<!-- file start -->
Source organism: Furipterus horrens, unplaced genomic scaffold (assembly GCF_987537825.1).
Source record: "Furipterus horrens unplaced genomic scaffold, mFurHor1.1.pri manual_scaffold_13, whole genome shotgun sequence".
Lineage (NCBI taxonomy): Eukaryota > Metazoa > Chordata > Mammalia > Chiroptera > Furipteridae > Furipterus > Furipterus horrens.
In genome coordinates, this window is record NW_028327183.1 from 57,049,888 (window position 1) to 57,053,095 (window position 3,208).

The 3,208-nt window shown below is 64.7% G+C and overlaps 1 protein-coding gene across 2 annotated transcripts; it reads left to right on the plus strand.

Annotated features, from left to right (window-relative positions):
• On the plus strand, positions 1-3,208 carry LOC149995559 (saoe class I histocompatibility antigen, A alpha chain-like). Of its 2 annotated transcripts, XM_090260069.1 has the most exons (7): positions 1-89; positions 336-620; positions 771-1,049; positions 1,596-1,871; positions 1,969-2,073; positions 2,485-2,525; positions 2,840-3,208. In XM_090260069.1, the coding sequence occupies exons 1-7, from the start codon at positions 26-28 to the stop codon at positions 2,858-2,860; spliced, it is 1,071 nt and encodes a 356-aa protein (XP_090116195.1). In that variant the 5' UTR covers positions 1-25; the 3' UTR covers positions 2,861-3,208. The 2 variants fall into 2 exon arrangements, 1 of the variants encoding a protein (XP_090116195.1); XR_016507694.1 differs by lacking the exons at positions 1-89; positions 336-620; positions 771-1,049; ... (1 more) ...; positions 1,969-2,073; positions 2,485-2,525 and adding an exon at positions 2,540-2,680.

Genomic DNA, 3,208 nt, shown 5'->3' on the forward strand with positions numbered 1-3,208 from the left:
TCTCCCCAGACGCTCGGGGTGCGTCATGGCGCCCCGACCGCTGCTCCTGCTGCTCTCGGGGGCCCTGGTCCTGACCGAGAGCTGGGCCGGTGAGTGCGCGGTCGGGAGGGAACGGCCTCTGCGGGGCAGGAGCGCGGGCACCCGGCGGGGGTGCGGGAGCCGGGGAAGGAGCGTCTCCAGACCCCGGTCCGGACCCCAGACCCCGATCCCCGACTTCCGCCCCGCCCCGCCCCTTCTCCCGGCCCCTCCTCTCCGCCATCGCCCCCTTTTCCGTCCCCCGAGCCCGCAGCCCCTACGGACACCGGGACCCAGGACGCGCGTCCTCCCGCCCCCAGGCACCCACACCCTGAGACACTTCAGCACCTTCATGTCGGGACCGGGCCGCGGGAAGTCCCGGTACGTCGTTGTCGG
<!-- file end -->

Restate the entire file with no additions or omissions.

Source organism: Furipterus horrens, unplaced genomic scaffold (assembly GCF_987537825.1).
Source record: "Furipterus horrens unplaced genomic scaffold, mFurHor1.1.pri manual_scaffold_13, whole genome shotgun sequence".
Lineage (NCBI taxonomy): Eukaryota > Metazoa > Chordata > Mammalia > Chiroptera > Furipteridae > Furipterus > Furipterus horrens.
In genome coordinates, this window is record NW_028327183.1 from 57,049,888 (window position 1) to 57,053,095 (window position 3,208).

The 3,208-nt window shown below is 64.7% G+C and overlaps 1 protein-coding gene across 2 annotated transcripts; it reads left to right on the plus strand.

Annotated features, from left to right (window-relative positions):
• On the plus strand, positions 1-3,208 carry LOC149995559 (saoe class I histocompatibility antigen, A alpha chain-like). Of its 2 annotated transcripts, XM_090260069.1 has the most exons (7): positions 1-89; positions 336-620; positions 771-1,049; positions 1,596-1,871; positions 1,969-2,073; positions 2,485-2,525; positions 2,840-3,208. In XM_090260069.1, the coding sequence occupies exons 1-7, from the start codon at positions 26-28 to the stop codon at positions 2,858-2,860; spliced, it is 1,071 nt and encodes a 356-aa protein (XP_090116195.1). In that variant the 5' UTR covers positions 1-25; the 3' UTR covers positions 2,861-3,208. The 2 variants fall into 2 exon arrangements, 1 of the variants encoding a protein (XP_090116195.1); XR_016507694.1 differs by lacking the exons at positions 1-89; positions 336-620; positions 771-1,049; ... (1 more) ...; positions 1,969-2,073; positions 2,485-2,525 and adding an exon at positions 2,540-2,680.

Genomic DNA, 3,208 nt, shown 5'->3' on the forward strand with positions numbered 1-3,208 from the left:
TCTCCCCAGACGCTCGGGGTGCGTCATGGCGCCCCGACCGCTGCTCCTGCTGCTCTCGGGGGCCCTGGTCCTGACCGAGAGCTGGGCCGGTGAGTGCGCGGTCGGGAGGGAACGGCCTCTGCGGGGCAGGAGCGCGGGCACCCGGCGGGGGTGCGGGAGCCGGGGAAGGAGCGTCTCCAGACCCCGGTCCGGACCCCAGACCCCGATCCCCGACTTCCGCCCCGCCCCGCCCCTTCTCCCGGCCCCTCCTCTCCGCCATCGCCCCCTTTTCCGTCCCCCGAGCCCGCAGCCCCTACGGACACCGGGACCCAGGACGCGCGTCCTCCCGCCCCCAGGCACCCACACCCTGAGACACTTCAGCACCTTCATGTCGGGACCGGGCCGCGGGAAGTCCCGGTACGTCGTTGTCGG